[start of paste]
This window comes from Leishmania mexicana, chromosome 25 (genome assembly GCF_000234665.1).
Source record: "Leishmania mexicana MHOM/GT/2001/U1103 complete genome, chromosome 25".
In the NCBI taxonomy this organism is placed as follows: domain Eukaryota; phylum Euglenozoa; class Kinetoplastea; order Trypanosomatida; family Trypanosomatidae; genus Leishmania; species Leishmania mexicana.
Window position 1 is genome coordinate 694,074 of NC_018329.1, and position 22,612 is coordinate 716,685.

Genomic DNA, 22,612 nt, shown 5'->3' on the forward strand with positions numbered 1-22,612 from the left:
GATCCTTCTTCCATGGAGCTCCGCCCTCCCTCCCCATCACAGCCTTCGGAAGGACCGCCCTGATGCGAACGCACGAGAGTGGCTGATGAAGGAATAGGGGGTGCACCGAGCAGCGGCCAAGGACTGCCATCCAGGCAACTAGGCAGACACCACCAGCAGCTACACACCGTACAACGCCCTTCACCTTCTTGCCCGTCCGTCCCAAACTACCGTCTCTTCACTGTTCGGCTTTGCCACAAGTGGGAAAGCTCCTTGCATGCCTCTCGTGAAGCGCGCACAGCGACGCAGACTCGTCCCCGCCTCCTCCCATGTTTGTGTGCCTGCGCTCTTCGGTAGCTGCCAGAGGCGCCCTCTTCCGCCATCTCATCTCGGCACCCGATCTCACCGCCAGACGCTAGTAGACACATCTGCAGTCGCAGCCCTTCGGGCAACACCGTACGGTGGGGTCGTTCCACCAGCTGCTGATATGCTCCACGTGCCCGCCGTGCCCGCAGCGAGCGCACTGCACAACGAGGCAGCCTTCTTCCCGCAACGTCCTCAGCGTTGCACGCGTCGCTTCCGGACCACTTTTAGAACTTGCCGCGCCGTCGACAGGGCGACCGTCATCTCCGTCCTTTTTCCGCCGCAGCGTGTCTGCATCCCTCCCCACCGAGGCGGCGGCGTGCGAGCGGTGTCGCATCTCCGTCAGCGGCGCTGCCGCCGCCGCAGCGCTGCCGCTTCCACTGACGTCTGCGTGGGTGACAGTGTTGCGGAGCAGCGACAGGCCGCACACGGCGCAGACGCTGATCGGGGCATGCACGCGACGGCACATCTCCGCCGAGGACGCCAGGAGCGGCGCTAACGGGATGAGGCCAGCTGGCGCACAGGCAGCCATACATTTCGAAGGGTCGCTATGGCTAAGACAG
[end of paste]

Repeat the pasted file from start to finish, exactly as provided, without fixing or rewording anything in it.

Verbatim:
This window comes from Leishmania mexicana, chromosome 25 (genome assembly GCF_000234665.1).
Source record: "Leishmania mexicana MHOM/GT/2001/U1103 complete genome, chromosome 25".
In the NCBI taxonomy this organism is placed as follows: domain Eukaryota; phylum Euglenozoa; class Kinetoplastea; order Trypanosomatida; family Trypanosomatidae; genus Leishmania; species Leishmania mexicana.
Window position 1 is genome coordinate 694,074 of NC_018329.1, and position 22,612 is coordinate 716,685.

Genomic DNA, 22,612 nt, shown 5'->3' on the forward strand with positions numbered 1-22,612 from the left:
GATCCTTCTTCCATGGAGCTCCGCCCTCCCTCCCCATCACAGCCTTCGGAAGGACCGCCCTGATGCGAACGCACGAGAGTGGCTGATGAAGGAATAGGGGGTGCACCGAGCAGCGGCCAAGGACTGCCATCCAGGCAACTAGGCAGACACCACCAGCAGCTACACACCGTACAACGCCCTTCACCTTCTTGCCCGTCCGTCCCAAACTACCGTCTCTTCACTGTTCGGCTTTGCCACAAGTGGGAAAGCTCCTTGCATGCCTCTCGTGAAGCGCGCACAGCGACGCAGACTCGTCCCCGCCTCCTCCCATGTTTGTGTGCCTGCGCTCTTCGGTAGCTGCCAGAGGCGCCCTCTTCCGCCATCTCATCTCGGCACCCGATCTCACCGCCAGACGCTAGTAGACACATCTGCAGTCGCAGCCCTTCGGGCAACACCGTACGGTGGGGTCGTTCCACCAGCTGCTGATATGCTCCACGTGCCCGCCGTGCCCGCAGCGAGCGCACTGCACAACGAGGCAGCCTTCTTCCCGCAACGTCCTCAGCGTTGCACGCGTCGCTTCCGGACCACTTTTAGAACTTGCCGCGCCGTCGACAGGGCGACCGTCATCTCCGTCCTTTTTCCGCCGCAGCGTGTCTGCATCCCTCCCCACCGAGGCGGCGGCGTGCGAGCGGTGTCGCATCTCCGTCAGCGGCGCTGCCGCCGCCGCAGCGCTGCCGCTTCCACTGACGTCTGCGTGGGTGACAGTGTTGCGGAGCAGCGACAGGCCGCACACGGCGCAGACGCTGATCGGGGCATGCACGCGACGGCACATCTCCGCCGAGGACGCCAGGAGCGGCGCTAACGGGATGAGGCCAGCTGGCGCACAGGCAGCCATACATTTCGAAGGGTCGCTATGGCTAAGACAG